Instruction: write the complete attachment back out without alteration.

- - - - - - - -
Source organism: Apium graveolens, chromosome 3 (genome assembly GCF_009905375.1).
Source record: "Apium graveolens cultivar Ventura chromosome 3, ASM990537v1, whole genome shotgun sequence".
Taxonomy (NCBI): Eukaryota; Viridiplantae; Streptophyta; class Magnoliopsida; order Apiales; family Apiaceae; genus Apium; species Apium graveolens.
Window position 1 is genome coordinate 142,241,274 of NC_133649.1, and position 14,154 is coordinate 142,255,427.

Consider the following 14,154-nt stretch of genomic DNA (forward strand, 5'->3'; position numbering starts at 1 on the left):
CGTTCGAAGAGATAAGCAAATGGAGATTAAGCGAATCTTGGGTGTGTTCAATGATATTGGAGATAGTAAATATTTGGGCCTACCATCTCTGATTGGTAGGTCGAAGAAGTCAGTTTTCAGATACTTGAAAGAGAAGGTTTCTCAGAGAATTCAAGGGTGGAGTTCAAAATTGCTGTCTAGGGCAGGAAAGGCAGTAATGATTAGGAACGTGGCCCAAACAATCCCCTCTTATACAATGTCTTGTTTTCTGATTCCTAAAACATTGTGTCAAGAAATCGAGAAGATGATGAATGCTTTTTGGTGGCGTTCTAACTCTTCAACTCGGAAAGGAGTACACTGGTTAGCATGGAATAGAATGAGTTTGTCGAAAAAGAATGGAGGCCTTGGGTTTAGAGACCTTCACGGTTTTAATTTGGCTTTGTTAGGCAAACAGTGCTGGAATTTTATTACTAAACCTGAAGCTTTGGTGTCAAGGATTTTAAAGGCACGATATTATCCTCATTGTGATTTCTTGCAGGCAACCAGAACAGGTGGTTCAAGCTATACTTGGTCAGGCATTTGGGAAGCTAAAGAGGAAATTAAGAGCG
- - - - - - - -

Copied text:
Source organism: Apium graveolens, chromosome 3 (genome assembly GCF_009905375.1).
Source record: "Apium graveolens cultivar Ventura chromosome 3, ASM990537v1, whole genome shotgun sequence".
Taxonomy (NCBI): Eukaryota; Viridiplantae; Streptophyta; class Magnoliopsida; order Apiales; family Apiaceae; genus Apium; species Apium graveolens.
Window position 1 is genome coordinate 142,241,274 of NC_133649.1, and position 14,154 is coordinate 142,255,427.

Consider the following 14,154-nt stretch of genomic DNA (forward strand, 5'->3'; position numbering starts at 1 on the left):
CGTTCGAAGAGATAAGCAAATGGAGATTAAGCGAATCTTGGGTGTGTTCAATGATATTGGAGATAGTAAATATTTGGGCCTACCATCTCTGATTGGTAGGTCGAAGAAGTCAGTTTTCAGATACTTGAAAGAGAAGGTTTCTCAGAGAATTCAAGGGTGGAGTTCAAAATTGCTGTCTAGGGCAGGAAAGGCAGTAATGATTAGGAACGTGGCCCAAACAATCCCCTCTTATACAATGTCTTGTTTTCTGATTCCTAAAACATTGTGTCAAGAAATCGAGAAGATGATGAATGCTTTTTGGTGGCGTTCTAACTCTTCAACTCGGAAAGGAGTACACTGGTTAGCATGGAATAGAATGAGTTTGTCGAAAAAGAATGGAGGCCTTGGGTTTAGAGACCTTCACGGTTTTAATTTGGCTTTGTTAGGCAAACAGTGCTGGAATTTTATTACTAAACCTGAAGCTTTGGTGTCAAGGATTTTAAAGGCACGATATTATCCTCATTGTGATTTCTTGCAGGCAACCAGAACAGGTGGTTCAAGCTATACTTGGTCAGGCATTTGGGAAGCTAAAGAGGAAATTAAGAGCG